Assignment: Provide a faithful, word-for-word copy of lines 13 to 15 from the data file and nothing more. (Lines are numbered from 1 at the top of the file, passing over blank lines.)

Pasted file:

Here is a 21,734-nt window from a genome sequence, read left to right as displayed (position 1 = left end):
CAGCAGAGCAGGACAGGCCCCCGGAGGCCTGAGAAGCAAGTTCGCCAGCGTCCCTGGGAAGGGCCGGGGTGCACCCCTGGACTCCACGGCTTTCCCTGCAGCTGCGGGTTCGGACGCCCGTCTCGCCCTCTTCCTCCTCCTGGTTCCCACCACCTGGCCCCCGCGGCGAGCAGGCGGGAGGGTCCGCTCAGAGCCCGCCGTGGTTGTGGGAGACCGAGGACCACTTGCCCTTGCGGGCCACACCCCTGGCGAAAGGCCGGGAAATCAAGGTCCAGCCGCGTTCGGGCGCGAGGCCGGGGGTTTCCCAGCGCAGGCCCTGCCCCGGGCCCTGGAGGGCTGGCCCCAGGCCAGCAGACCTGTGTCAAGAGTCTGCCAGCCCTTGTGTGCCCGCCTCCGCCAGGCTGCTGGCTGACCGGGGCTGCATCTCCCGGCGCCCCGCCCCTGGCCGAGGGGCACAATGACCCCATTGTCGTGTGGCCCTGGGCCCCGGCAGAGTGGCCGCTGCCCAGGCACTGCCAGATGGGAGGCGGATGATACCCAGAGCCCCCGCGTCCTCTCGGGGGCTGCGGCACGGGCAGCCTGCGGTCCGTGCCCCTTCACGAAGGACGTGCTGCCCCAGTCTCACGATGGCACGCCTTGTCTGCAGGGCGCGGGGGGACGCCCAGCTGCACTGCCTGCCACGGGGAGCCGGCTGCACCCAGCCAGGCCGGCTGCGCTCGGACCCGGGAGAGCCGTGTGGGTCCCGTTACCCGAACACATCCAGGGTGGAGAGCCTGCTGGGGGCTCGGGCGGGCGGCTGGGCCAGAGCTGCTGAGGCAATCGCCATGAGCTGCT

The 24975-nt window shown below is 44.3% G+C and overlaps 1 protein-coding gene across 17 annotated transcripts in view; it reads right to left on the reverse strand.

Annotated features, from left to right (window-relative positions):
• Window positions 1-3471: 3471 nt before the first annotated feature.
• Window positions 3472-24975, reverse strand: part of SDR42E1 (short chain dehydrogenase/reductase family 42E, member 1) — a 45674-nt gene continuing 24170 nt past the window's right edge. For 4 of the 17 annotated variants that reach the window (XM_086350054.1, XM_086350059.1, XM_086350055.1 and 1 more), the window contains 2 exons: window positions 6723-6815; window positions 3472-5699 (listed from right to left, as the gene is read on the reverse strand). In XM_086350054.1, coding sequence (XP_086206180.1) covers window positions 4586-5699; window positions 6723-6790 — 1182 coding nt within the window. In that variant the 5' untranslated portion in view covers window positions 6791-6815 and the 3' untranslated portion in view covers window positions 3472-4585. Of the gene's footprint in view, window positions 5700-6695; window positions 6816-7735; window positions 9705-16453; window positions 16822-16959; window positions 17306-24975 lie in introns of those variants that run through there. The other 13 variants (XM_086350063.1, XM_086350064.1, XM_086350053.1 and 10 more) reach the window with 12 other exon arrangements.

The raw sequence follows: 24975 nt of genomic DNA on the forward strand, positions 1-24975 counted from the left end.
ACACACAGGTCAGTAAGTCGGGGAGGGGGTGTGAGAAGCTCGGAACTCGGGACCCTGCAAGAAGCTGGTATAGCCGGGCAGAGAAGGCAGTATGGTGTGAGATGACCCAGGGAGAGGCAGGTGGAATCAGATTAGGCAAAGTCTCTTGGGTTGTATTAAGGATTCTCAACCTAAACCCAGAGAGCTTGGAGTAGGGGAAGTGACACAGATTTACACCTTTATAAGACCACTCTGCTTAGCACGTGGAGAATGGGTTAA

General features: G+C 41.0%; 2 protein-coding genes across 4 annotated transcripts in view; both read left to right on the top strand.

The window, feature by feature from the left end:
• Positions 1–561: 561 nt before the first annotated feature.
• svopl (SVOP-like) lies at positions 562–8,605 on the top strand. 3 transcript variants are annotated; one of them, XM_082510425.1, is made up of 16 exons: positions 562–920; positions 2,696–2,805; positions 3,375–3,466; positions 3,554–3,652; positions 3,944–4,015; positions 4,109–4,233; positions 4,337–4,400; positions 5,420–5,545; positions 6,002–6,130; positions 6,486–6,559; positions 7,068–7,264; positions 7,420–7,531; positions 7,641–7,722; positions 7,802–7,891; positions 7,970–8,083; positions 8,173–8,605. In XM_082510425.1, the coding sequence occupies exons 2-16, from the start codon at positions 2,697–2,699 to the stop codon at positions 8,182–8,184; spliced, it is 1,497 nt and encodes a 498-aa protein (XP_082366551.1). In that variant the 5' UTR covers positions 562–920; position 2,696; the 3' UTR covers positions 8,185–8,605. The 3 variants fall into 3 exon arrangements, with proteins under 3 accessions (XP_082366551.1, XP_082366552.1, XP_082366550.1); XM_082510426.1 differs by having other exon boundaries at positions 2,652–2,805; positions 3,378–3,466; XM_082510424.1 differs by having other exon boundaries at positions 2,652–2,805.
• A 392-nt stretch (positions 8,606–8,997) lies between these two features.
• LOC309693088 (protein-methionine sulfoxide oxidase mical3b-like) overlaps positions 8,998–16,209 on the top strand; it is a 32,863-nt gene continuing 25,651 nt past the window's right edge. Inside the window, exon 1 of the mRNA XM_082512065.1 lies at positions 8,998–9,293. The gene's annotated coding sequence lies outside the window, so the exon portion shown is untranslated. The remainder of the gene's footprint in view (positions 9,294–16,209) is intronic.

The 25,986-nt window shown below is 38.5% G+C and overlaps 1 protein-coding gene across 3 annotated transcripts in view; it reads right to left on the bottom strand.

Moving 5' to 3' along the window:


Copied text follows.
• A 392-nt stretch (positions 8,606–8,997) lies between these two features.
• LOC309693088 (protein-methionine sulfoxide oxidase mical3b-like) overlaps positions 8,998–16,209 on the top strand; it is a 32,863-nt gene continuing 25,651 nt past the window's right edge. Inside the window, exon 1 of the mRNA XM_082512065.1 lies at positions 8,998–9,293. The gene's annotated coding sequence lies outside the window, so the exon portion shown is untranslated. The remainder of the gene's footprint in view (positions 9,294–16,209) is intronic.

The 25,986-nt window shown below is 38.5% G+C and overlaps 1 protein-coding gene across 3 annotated transcripts in view; it reads right to left on the bottom strand.